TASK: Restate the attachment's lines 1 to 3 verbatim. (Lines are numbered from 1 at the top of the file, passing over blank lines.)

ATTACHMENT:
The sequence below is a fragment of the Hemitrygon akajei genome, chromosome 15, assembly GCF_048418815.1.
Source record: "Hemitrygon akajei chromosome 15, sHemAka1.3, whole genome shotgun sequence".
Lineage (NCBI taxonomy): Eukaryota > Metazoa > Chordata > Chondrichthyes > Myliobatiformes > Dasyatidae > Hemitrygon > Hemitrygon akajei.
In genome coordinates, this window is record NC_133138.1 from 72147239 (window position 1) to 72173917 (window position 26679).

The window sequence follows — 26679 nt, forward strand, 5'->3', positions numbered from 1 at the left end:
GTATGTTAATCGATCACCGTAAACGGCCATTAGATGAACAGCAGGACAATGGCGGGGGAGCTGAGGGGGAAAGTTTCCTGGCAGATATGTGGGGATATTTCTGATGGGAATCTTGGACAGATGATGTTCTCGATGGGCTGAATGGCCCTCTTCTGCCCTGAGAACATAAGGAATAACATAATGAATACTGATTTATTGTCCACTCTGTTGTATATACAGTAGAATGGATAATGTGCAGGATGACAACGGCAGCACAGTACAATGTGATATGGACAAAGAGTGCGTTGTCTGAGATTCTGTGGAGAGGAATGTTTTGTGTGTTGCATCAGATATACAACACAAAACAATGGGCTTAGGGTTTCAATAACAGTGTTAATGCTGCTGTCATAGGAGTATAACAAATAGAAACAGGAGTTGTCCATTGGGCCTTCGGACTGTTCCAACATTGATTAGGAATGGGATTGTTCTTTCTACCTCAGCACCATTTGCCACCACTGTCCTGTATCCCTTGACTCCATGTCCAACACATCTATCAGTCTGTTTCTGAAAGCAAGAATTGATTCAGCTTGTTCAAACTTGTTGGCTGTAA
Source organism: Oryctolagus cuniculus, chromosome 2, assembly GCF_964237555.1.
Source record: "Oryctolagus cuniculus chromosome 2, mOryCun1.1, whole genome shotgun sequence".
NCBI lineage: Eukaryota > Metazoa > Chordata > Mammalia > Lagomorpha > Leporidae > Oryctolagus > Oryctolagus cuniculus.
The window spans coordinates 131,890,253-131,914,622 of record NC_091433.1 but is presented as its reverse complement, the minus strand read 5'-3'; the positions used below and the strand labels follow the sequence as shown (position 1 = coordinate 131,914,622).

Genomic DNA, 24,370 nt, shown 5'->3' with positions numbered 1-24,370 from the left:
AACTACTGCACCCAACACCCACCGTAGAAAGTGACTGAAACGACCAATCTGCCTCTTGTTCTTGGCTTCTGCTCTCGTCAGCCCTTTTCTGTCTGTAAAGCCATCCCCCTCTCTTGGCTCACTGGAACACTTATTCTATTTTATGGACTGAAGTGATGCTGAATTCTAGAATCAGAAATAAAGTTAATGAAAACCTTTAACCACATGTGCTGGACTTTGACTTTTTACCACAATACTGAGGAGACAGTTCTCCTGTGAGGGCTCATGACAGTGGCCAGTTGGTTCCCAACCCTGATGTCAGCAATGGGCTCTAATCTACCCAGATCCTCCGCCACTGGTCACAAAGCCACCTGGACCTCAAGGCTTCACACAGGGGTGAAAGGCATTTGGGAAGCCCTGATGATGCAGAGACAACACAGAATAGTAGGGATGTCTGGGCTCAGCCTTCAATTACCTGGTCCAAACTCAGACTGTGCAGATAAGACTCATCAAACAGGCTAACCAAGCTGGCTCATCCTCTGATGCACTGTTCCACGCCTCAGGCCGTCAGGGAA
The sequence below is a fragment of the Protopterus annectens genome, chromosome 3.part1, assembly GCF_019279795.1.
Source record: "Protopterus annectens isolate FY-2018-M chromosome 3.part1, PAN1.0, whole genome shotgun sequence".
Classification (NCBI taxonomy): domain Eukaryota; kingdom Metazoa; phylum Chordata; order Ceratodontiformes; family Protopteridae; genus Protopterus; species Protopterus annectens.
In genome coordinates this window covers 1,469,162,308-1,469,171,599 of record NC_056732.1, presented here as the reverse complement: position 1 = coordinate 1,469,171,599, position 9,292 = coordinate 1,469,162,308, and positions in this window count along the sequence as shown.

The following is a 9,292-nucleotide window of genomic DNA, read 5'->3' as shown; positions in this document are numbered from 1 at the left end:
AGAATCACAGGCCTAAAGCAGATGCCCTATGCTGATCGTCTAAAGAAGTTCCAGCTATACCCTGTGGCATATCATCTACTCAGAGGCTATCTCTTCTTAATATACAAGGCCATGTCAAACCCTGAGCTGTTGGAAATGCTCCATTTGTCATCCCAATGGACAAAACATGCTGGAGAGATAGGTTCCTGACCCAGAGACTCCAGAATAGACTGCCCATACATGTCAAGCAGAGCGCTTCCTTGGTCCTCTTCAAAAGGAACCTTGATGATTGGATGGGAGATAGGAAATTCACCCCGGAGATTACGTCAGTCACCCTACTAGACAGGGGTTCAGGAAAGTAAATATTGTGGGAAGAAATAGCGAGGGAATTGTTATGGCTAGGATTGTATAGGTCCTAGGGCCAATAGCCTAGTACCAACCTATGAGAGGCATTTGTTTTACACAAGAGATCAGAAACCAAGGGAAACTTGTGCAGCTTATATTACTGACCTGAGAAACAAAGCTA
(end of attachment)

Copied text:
The sequence below is a fragment of the Hemitrygon akajei genome, chromosome 15, assembly GCF_048418815.1.
Source record: "Hemitrygon akajei chromosome 15, sHemAka1.3, whole genome shotgun sequence".
Lineage (NCBI taxonomy): Eukaryota > Metazoa > Chordata > Chondrichthyes > Myliobatiformes > Dasyatidae > Hemitrygon > Hemitrygon akajei.